DOROTHY’S RUBY SLIPPERS
By Gilbert Adrian for The Wizard of Oz (1939)
Although not made out of real rubies, the iconic ruby slippers (made out of mere sequin…and a lot of film magic) from the Wizard of Oz is as rare and expensive as actual jewelry. Designed by Gilbert Adrian for the 1939 MGM picture, it is rumored that at least seven slippers exist. So far, only four have been accounted for. The first was found in a dusty MGM storage facility by a Kent Warner. He sold it to actress Debbie Reynolds who at the time was prepping to open a museum with memorbillia from Hollywood’s Golden Age. Reynolds eventually sold it at auction in 1979 to a collector for $15,000, who donated it to the Smithsonian Museum. Over the years, the price of the elusive ruby slippers only rose in value. Lady Gaga is said to own a pair, after it was gifted to her on her 25th birthday. In 2012, Leonardo DiCaprio purchased the most important of the known four ruby slipper pairs. The pair he bought was inscribed with “#7 Judy Garland AKA Witch’s Shoe,” which is said to be the one Judy Garland wore in the movie. He returned it to the Academy of Motion Pictures Arts and Sciences (which is popularly known by the public as the awards giving body that hands out Oscars every year). They are set to be displayed in their upcoming museum which will open in 2018. The most popular ruby slipper story is that of collector Michael Shaw, who loaned his pair to a Minnesota Museum. It was eventually stolen, which caused a media frenzy. Today, there is still a search for the missing pair, with an anonymous party putting out a $1 million reward to anybody who can bring the slippers safety back to its owner.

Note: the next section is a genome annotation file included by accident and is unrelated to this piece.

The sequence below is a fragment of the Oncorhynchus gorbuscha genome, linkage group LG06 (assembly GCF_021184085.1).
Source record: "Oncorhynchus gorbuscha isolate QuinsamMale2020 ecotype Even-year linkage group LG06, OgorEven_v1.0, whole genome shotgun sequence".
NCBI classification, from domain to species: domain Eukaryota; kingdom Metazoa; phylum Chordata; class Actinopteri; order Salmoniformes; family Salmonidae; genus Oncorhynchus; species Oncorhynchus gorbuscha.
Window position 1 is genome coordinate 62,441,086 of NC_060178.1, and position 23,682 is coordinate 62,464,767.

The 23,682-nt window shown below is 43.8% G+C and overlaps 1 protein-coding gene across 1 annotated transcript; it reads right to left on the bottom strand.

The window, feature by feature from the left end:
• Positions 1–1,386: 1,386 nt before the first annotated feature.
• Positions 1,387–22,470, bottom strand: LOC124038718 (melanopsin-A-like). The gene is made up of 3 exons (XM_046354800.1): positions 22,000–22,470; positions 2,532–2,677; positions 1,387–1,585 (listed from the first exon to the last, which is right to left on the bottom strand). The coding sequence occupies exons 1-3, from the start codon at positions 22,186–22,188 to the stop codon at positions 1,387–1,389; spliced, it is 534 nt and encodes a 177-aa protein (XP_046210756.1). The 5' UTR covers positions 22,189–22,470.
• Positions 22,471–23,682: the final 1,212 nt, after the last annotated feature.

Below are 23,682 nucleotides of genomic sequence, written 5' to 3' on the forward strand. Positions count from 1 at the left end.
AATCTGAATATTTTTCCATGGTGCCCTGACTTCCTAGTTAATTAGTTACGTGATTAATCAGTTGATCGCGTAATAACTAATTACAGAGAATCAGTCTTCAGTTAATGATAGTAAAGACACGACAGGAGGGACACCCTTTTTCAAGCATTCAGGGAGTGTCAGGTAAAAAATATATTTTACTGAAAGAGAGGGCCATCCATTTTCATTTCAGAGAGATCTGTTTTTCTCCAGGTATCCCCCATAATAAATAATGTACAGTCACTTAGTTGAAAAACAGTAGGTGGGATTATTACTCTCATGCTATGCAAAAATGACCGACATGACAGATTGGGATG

DORIS DAY’S SEXY 50s JEWELRY
Borrowed by Laykin et Cie for Pillow Talk (1959)
When 1950s sweetheart Doris Day was signed on to play Jan Murrow’s in sex-comedy Pillow Talk, Hollywood was abuzz. It was a whole new type of project for the Calamity Jane star who was known for her wholesome roles in the bubbly musicals of the Golden Age. The humorous screenplay involved Rock Hudson tricking her into uncomfortable situations that would take advantage of the pretty blonde. Day played a successful interior designer in New York City. Costume designer Jean Louis was on a mission to show audiences that the actress had the potential to be sexy and designed 18 to 24 costumes for her wear that would show off her figure in an elegant, yet provocative way. Jewelry firm handler Laykin et Cie (established in 1932) was commissioned to source jewelry. Because of Day’s fearless decision to do the movie and the popularity of Jean Louis as a designer, the company was able to encourage brands to lend them a whopping $500,000 worth of jewelry for the actress to wear in the film. In today’s dollars that is worth $4.1 million, which was a record breaker at the time.
Text by Chino R. Hernandez